In Case of the Removal of the President from Office, or of his Death, Resignation, or Inability to discharge the Powers and Duties of the said Office, the Same shall devolve on the Vice President.
There are a few areas of ambiguity there: it does not speak to succession of the vice presidency, nor to what extent or how long the Vice President retains the powers of the President. It also doesn’t define the range of conditions that would lead to “the Removal of the President from Office”. Impeachment, of course, is once such condition, but are there others? The ambiguities in turn led to a few periods of confusion in our history. When William Henry Harrison died in office in 1841, his Vice President John Tyler took over, and Tyler argued he was the President, not just the “Acting President”. Woodrow Wilson was secretly unable to fulfill his powers for the last several months of his presidency due to a stroke (this would seem unlikely to happen in today’s Twitter-driven society). And many vice presidencies have been vacated over the years, with no clear and consistent way of defining the replacement.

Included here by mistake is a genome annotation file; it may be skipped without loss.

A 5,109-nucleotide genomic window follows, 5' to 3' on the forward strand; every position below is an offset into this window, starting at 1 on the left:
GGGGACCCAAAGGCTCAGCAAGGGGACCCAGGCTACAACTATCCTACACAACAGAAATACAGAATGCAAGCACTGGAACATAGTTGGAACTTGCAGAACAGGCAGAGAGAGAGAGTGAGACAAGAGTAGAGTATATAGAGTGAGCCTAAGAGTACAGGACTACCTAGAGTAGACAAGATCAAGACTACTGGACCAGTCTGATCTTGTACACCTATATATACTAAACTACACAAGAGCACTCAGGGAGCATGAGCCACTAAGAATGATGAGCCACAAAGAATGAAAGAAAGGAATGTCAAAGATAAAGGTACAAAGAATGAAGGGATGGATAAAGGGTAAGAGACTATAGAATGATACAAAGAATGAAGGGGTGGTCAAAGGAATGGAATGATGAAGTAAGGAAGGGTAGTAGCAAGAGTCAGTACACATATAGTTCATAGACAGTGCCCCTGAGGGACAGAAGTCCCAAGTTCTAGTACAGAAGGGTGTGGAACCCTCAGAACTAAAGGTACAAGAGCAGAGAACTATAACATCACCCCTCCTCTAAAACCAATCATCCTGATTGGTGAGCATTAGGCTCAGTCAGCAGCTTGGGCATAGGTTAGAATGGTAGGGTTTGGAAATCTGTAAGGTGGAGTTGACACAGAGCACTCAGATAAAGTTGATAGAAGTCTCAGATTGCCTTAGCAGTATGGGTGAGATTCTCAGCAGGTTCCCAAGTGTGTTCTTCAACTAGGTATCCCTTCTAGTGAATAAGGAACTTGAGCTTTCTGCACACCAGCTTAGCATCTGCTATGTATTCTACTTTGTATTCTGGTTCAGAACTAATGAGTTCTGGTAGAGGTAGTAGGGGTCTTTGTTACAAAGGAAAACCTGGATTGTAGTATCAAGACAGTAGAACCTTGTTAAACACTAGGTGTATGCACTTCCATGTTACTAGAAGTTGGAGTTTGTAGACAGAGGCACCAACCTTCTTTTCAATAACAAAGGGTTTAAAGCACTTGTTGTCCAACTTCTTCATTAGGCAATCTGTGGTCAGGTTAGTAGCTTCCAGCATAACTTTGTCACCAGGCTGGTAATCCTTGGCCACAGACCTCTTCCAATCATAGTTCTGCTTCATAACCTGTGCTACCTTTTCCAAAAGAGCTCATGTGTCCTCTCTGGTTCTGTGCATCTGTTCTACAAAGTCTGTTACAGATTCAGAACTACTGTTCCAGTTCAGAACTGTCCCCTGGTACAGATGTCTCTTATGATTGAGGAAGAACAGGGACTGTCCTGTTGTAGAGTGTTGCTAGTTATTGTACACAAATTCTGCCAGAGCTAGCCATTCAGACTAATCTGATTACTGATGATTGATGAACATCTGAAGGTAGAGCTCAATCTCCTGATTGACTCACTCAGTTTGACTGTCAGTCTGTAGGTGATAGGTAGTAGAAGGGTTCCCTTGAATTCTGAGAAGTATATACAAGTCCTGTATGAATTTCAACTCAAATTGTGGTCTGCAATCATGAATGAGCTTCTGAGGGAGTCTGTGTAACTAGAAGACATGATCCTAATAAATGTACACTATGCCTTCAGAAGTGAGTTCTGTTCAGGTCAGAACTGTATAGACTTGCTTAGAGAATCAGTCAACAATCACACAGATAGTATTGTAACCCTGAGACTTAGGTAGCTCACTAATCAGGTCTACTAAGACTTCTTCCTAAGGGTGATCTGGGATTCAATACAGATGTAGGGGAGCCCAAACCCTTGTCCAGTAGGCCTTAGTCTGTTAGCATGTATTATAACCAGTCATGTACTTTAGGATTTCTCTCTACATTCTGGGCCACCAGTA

The 25th Amendment, passed in 1965 and ratified in 1967, has four sections that attempt to clarify the picture when a President or Vice President is “Control-X-ed”…
Section 1 clarifies the Harrison/Tyler conundrum – ok, fairly straightforward, and this was invoked when Gerald Ford took over for Richard Nixon in 1974:
In case of the removal of the President from office or of his death or resignation, the Vice President shall become President.
Section 2 extends the clarification to the vice presidency – again, fairly straightforward, and this was invoked twice – once when Ford assumed the vice presidency under Nixon after Spiro Agnew resigned, and again when Ford appointed Nelson Rockefeller as Vice President:
Whenever there is a vacancy in the office of the Vice President, the President shall nominate a Vice President who shall take office upon confirmation by a majority vote of both Houses of Congress.